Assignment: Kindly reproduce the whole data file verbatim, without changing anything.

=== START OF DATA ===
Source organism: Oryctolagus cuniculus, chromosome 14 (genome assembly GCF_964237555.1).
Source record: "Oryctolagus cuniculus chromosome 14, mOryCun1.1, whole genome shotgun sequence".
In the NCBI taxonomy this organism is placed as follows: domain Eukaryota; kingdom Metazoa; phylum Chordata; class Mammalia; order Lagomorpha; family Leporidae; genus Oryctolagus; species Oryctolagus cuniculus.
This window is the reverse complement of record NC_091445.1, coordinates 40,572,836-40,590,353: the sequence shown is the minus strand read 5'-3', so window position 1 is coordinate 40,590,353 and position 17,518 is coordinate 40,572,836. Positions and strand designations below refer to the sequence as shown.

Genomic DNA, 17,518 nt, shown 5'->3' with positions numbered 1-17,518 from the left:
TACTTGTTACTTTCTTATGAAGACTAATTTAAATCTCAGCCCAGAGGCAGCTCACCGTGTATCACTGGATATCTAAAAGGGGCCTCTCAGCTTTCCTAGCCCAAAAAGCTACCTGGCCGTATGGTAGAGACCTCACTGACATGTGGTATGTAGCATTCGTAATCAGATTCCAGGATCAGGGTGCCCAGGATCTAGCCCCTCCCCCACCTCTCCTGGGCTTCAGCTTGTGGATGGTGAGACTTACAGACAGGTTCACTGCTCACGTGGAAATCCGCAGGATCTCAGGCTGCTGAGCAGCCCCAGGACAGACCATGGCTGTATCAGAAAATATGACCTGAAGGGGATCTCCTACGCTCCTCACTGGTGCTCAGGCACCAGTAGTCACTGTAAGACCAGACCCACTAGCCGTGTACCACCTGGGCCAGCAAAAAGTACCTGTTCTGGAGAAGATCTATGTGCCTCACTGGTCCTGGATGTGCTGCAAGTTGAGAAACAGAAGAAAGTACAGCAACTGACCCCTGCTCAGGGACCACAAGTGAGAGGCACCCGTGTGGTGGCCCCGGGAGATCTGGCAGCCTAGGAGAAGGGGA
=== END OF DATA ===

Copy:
Source organism: Oryctolagus cuniculus, chromosome 14 (genome assembly GCF_964237555.1).
Source record: "Oryctolagus cuniculus chromosome 14, mOryCun1.1, whole genome shotgun sequence".
In the NCBI taxonomy this organism is placed as follows: domain Eukaryota; kingdom Metazoa; phylum Chordata; class Mammalia; order Lagomorpha; family Leporidae; genus Oryctolagus; species Oryctolagus cuniculus.
This window is the reverse complement of record NC_091445.1, coordinates 40,572,836-40,590,353: the sequence shown is the minus strand read 5'-3', so window position 1 is coordinate 40,590,353 and position 17,518 is coordinate 40,572,836. Positions and strand designations below refer to the sequence as shown.

Genomic DNA, 17,518 nt, shown 5'->3' with positions numbered 1-17,518 from the left:
TACTTGTTACTTTCTTATGAAGACTAATTTAAATCTCAGCCCAGAGGCAGCTCACCGTGTATCACTGGATATCTAAAAGGGGCCTCTCAGCTTTCCTAGCCCAAAAAGCTACCTGGCCGTATGGTAGAGACCTCACTGACATGTGGTATGTAGCATTCGTAATCAGATTCCAGGATCAGGGTGCCCAGGATCTAGCCCCTCCCCCACCTCTCCTGGGCTTCAGCTTGTGGATGGTGAGACTTACAGACAGGTTCACTGCTCACGTGGAAATCCGCAGGATCTCAGGCTGCTGAGCAGCCCCAGGACAGACCATGGCTGTATCAGAAAATATGACCTGAAGGGGATCTCCTACGCTCCTCACTGGTGCTCAGGCACCAGTAGTCACTGTAAGACCAGACCCACTAGCCGTGTACCACCTGGGCCAGCAAAAAGTACCTGTTCTGGAGAAGATCTATGTGCCTCACTGGTCCTGGATGTGCTGCAAGTTGAGAAACAGAAGAAAGTACAGCAACTGACCCCTGCTCAGGGACCACAAGTGAGAGGCACCCGTGTGGTGGCCCCGGGAGATCTGGCAGCCTAGGAGAAGGGGA